Netwon's laws apply to inertial frames. They are exceptionally good approximations to almost all practically encountered situations.

But the fact that they are not true by virtue of simply being defined to be so rather mucks up your point doesn't it?


This message is a reply to:
 Message 703 by New Cat's Eye, posted 11-30-2010 2:46 PM New Cat's Eye has responded

Replies to this message:
 Message 713 by New Cat's Eye, posted 12-01-2010 9:51 AM Straggler has responded

  
Straggler
Member
Posts: 10285
From: London England
Joined: 09-30-2006


Message 712 of 744 (594008)
12-01-2010 6:57 AM
Reply to: Message 709 by nwr
11-30-2010 8:22 PM


Re: Try attacking inductive reasoning in science without using it.
Nwr writes:

The reason to doubt induction is there in the text I quoted from SEP, in Message 600.

Nwr writes:

I'll agree that Popper's claim to having solved the induction problem rests on his falsification thesis. But his claim that scientists don't actually use induction does not rely on falsification. Message 633

So you agree that Poppers claim to have solved the induction problem failed. Yet in your last post to Crashfrog you are once again citing Popper's argument as the solution to the problem of induction.

Are you stupid? Or have you changed your mind on something since then?

Edited by Straggler, : Fix message links


This message is a reply to:
 Message 709 by nwr, posted 11-30-2010 8:22 PM nwr has acknowledged this reply

  
New Cat's Eye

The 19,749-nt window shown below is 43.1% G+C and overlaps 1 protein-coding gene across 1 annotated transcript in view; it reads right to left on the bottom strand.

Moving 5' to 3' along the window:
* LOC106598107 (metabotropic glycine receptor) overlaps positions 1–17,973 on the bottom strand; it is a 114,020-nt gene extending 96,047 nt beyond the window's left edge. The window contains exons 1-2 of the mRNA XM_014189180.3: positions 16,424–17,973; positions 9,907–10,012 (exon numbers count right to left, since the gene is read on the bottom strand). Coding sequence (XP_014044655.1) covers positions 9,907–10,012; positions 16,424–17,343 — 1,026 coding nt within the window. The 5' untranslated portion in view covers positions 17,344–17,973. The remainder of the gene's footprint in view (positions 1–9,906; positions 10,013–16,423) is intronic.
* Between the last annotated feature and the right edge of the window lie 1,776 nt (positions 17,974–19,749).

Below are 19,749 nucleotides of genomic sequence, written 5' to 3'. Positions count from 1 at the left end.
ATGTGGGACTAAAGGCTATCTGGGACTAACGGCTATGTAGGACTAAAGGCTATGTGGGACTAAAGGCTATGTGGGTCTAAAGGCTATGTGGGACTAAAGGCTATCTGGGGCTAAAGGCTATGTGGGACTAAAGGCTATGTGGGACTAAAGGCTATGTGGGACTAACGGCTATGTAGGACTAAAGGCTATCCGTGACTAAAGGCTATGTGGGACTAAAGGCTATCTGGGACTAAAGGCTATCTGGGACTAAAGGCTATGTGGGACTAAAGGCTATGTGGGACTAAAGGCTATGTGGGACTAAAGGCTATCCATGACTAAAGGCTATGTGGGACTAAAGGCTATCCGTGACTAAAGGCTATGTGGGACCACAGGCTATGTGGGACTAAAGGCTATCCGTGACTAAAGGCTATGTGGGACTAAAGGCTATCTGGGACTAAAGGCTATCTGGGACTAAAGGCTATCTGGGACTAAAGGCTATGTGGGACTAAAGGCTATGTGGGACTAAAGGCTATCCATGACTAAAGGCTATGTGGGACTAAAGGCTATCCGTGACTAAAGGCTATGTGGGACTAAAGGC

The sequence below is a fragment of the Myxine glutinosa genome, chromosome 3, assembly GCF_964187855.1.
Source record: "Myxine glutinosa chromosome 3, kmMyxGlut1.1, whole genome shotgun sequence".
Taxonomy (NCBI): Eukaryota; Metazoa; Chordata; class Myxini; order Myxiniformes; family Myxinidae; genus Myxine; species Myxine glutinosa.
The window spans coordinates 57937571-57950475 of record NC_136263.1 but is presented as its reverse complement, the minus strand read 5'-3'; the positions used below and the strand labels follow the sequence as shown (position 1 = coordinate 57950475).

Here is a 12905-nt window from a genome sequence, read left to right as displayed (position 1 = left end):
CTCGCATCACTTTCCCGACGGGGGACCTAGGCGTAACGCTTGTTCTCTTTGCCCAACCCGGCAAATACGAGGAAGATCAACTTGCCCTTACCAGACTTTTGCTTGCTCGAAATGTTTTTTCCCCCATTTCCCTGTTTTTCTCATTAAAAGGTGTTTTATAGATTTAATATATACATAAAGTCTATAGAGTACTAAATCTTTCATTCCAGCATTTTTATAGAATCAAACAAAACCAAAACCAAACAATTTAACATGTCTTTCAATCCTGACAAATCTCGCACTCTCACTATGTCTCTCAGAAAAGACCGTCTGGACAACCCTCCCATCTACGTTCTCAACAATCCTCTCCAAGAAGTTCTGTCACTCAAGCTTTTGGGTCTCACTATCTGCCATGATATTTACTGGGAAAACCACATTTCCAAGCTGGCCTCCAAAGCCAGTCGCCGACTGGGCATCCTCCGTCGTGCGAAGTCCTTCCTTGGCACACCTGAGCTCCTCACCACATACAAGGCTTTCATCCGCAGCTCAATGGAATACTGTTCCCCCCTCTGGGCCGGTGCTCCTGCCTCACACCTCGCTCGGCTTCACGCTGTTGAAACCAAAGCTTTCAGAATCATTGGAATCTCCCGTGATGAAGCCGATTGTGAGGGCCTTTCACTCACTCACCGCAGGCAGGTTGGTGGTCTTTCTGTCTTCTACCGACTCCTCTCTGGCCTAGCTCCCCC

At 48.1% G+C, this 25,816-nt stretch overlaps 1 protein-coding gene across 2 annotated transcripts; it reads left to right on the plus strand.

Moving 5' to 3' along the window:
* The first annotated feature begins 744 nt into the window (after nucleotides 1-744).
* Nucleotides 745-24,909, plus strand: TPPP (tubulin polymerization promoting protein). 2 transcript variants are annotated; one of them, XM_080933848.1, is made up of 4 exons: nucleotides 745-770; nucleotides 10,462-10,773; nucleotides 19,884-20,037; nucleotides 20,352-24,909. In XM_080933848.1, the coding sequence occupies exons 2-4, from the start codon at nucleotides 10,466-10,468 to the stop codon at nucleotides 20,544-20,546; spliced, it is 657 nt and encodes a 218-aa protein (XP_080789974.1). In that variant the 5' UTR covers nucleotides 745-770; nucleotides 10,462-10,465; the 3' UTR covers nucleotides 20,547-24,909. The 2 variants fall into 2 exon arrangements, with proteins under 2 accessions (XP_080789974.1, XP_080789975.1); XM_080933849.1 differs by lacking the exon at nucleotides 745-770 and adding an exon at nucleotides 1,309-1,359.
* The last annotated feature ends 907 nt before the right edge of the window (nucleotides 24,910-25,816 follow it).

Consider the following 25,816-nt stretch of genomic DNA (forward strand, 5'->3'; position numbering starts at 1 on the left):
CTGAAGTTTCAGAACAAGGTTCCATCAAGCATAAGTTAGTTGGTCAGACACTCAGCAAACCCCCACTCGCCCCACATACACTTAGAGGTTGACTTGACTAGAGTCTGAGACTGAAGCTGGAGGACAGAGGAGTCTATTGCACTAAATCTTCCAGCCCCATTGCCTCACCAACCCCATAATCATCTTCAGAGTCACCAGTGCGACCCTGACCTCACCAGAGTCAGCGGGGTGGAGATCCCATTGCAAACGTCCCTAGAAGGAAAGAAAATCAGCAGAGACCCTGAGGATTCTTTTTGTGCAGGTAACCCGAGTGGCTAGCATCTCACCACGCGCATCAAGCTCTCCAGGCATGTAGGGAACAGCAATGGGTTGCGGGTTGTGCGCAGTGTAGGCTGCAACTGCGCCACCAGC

Inactive Member


Message 713 of 744 (594021)
12-01-2010 9:51 AM
Reply to: Message 711 by Straggler
12-01-2010 6:25 AM


Re: Truth By Definition
But the fact that they are not true by virtue of simply being defined to be so rather mucks up your point doesn't it?

Equivocally, I suppose.

As you said: "They are exceptionally good approximations to almost all practically encountered situations."

I guess if you want to say that because there an exception then we shouldn't be calling it "true", then you're right.

But then, if F=ma is not true, doesn't your point about the inductive applications of it also fail?

Regardless, isn't it still a decent example of a way that science can yield theories without needing induction?

Straggler writes:

Without induction how is it possible to have anything that could even be called a universal principle?


This message is a reply to:
 Message 711 by Straggler, posted 12-01-2010 6:25 AM Straggler has responded

Replies to this message: